Intel drops second quad-core CPU into the mainstream
Hardware Features

Intel drops second quad-core CPU into the mainstream

Santa Clara (CA) – Intel’s processor price sheet is one sign of the state of the competition with AMD. Even though we don’t know what processors go for behind closed doors, Intel’s official price sheet has been very static in recent months and even today’s price drop indicates that there has not been much reason for Intel to counter AMD’s Phenom CPUs so far.  However, AMDs aggressive pricing may begin showing some impact now: Intel has dropped the price on its volume quad-core CPU and built up its defense by bringing a higher-end quad-core into the mainstream.

AMD may be in deep trouble, but there is no sign yet that, at least in the consumer space, the company is dropping its aggressive CPU pricing to maintain or regain lost market share from Intel. Most recently the company brought new cheap Phenom quad-cores to the market as well as triple-core, which are priced around in the $150 top $250 segment and are squarely aimed at Intel’s mainstream quad-core and higher-end dual-core processors.

There is very little information about what triple-core processors are going for these days, but, judging by retail PC prices, AMD isn’t in for the profit with these CPUs: Best Buy currently offers a triple-core (a quad-core CPU with one disabled core) Phenom 8400 system for just $550 (3 GB RAM, 320 GB HDD, integrated graphics), which compares to $750 for a Phenom quad-core system (4 GB RAM, 640 GB HDD; discrete, shared graphics). Obviously, AMD CPUs suddenly look much more attractive.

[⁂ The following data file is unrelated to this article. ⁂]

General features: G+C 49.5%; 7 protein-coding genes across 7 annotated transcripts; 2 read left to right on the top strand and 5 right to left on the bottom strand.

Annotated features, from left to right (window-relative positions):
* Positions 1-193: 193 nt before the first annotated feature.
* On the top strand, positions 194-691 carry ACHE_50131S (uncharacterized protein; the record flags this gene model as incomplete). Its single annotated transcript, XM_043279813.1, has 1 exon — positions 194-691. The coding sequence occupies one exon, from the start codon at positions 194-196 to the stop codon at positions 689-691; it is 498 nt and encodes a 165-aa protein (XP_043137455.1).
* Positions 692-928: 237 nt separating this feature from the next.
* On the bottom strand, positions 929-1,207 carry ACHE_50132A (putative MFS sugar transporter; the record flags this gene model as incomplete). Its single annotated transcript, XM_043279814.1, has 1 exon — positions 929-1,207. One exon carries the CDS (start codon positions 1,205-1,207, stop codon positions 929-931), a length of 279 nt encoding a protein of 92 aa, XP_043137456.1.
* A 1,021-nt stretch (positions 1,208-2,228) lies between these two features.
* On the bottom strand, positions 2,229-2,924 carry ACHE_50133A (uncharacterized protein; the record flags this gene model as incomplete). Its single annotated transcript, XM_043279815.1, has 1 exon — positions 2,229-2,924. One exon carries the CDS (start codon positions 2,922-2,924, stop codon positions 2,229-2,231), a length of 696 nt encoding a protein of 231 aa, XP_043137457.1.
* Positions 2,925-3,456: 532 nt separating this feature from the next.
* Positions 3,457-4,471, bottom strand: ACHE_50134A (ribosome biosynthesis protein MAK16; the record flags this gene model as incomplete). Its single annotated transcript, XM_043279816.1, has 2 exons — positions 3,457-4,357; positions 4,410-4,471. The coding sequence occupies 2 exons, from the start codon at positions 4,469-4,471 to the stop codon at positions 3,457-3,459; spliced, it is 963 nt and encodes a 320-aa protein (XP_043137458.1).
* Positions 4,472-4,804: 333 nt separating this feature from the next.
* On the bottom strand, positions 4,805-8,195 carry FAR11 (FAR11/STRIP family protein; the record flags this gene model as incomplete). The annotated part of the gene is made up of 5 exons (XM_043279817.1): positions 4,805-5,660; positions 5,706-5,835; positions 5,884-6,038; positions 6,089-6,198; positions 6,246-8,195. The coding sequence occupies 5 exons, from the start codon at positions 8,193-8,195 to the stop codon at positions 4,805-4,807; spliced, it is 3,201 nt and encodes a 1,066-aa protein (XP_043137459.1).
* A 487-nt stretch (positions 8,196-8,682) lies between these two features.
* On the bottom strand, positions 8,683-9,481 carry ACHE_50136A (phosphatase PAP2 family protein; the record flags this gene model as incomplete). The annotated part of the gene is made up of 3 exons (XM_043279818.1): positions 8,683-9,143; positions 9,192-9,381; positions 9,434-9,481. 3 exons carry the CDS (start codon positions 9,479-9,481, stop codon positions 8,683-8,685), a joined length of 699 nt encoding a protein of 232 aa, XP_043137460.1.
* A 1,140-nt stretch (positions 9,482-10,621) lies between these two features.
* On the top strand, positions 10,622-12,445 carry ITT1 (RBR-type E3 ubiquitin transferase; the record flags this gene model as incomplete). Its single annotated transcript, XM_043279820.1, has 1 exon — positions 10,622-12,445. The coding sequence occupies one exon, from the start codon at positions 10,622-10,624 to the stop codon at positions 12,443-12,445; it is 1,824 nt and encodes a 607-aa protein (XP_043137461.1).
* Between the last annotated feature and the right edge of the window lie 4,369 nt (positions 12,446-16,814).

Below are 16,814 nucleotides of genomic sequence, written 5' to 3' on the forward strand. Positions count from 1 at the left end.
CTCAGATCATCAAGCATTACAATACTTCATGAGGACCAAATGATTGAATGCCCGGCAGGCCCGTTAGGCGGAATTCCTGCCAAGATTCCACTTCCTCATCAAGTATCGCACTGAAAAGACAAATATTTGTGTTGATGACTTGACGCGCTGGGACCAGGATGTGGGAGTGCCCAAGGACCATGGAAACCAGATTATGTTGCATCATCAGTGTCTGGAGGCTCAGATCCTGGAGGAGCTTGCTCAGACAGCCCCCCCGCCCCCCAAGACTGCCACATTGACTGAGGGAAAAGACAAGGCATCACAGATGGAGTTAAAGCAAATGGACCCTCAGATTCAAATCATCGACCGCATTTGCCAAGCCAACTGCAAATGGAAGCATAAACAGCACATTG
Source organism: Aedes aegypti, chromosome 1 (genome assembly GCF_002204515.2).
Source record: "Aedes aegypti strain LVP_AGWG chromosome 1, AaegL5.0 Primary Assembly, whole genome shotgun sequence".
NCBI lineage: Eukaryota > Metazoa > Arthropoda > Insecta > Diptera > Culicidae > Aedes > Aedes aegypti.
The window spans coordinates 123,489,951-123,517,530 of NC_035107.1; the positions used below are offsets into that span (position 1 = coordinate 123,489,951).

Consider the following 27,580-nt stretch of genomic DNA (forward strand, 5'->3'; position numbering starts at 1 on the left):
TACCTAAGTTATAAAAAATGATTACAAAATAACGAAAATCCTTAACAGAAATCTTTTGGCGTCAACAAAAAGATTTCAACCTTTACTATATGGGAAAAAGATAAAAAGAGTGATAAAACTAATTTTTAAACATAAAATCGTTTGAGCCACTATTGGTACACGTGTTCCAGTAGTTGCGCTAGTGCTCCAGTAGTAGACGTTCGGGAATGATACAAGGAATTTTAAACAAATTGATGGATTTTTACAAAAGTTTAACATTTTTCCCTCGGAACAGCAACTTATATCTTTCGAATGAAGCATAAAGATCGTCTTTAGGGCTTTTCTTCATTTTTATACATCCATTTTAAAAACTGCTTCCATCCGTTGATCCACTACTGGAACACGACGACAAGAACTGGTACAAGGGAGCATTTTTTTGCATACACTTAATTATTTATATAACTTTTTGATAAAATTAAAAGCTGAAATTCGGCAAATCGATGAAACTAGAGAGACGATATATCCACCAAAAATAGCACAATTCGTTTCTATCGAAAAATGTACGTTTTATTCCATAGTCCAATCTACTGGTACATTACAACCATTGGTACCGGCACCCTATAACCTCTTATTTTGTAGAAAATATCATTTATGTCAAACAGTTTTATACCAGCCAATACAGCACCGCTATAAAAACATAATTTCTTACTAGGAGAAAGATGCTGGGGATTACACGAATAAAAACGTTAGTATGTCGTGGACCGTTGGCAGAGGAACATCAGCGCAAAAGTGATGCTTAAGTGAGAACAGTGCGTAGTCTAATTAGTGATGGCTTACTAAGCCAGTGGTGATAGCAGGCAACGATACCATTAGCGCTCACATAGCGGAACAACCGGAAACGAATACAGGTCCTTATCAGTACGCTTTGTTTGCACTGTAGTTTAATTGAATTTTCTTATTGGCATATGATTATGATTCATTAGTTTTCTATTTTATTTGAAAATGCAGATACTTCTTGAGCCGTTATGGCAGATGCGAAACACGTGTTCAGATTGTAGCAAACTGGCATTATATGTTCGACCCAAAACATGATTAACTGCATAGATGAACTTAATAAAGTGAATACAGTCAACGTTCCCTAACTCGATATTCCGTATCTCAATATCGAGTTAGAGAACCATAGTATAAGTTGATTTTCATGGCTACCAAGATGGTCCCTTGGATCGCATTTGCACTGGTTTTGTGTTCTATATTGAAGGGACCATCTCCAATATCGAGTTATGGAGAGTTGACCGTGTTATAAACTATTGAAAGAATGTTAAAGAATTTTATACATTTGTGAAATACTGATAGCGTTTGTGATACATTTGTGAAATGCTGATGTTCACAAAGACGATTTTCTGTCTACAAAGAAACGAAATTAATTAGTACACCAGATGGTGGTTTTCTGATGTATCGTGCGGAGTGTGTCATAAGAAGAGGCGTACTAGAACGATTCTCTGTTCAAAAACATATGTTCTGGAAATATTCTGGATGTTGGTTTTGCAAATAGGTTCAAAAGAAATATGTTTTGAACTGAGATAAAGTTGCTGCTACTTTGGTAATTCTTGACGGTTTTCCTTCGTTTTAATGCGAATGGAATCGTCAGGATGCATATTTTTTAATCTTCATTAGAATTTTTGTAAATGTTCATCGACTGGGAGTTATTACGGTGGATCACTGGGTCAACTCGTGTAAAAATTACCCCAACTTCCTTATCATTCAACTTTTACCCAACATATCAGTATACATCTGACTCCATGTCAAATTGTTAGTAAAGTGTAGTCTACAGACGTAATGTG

Since there was really only one Intel quad-core CPU able to compete in the sub-$1000 PC market (Core 2 Quad Q6600), there is the obvious question whether dual-cores will run into a marketing issue against AMD’s cheap triple-cores. Perhaps Intel saw that potential problem as well and reacted with a few price cuts over the weekend. The tray price of the Q6600, which has been the universal quad-core in Intel’s line-up for more than a year, was dropped 16% from $266 to $224. The new price is right between AMD’s fastest quad-cores, the 9850 BE ($235) and the 9750 ($215). The Q6600 retail price was $268 at the time of this writing, according to Pricegrabber.com   

More important than the Q6600 drop, however, maybe the price drop of the Q6700, which had a tray price of $530 until Friday last week: Intel reduced the tray price by almost 50% to $266, which allows system builders to bring the 65 nm 2.66 GHz CPU into the sub-$1000 segment (and the Q6600 into the sub-$800 market). The retail segment is following quickly, as the Q6700 was selling for an average of $322 as of this morning – which is down from an average of $586 three days ago. According to Pricegrabber.com, the Q6700 is currently selling for as low as $290 in retail.  

Other price reduction include the 65 nm, 3.0 GHz Core 2 Duo E6850 (-31% to $183), which now matches the price of the 45 nm E8400 (3.0 GHz) as well as the Pentium E2200 (-12% to $74), the E2180 (-14% to $64), the Celeron 560 ( -20% to $107), the Celeron 550 (-20% to $86),  the Celeron 440 (-17% to $44) and the Celeron 430 (-23% to $34).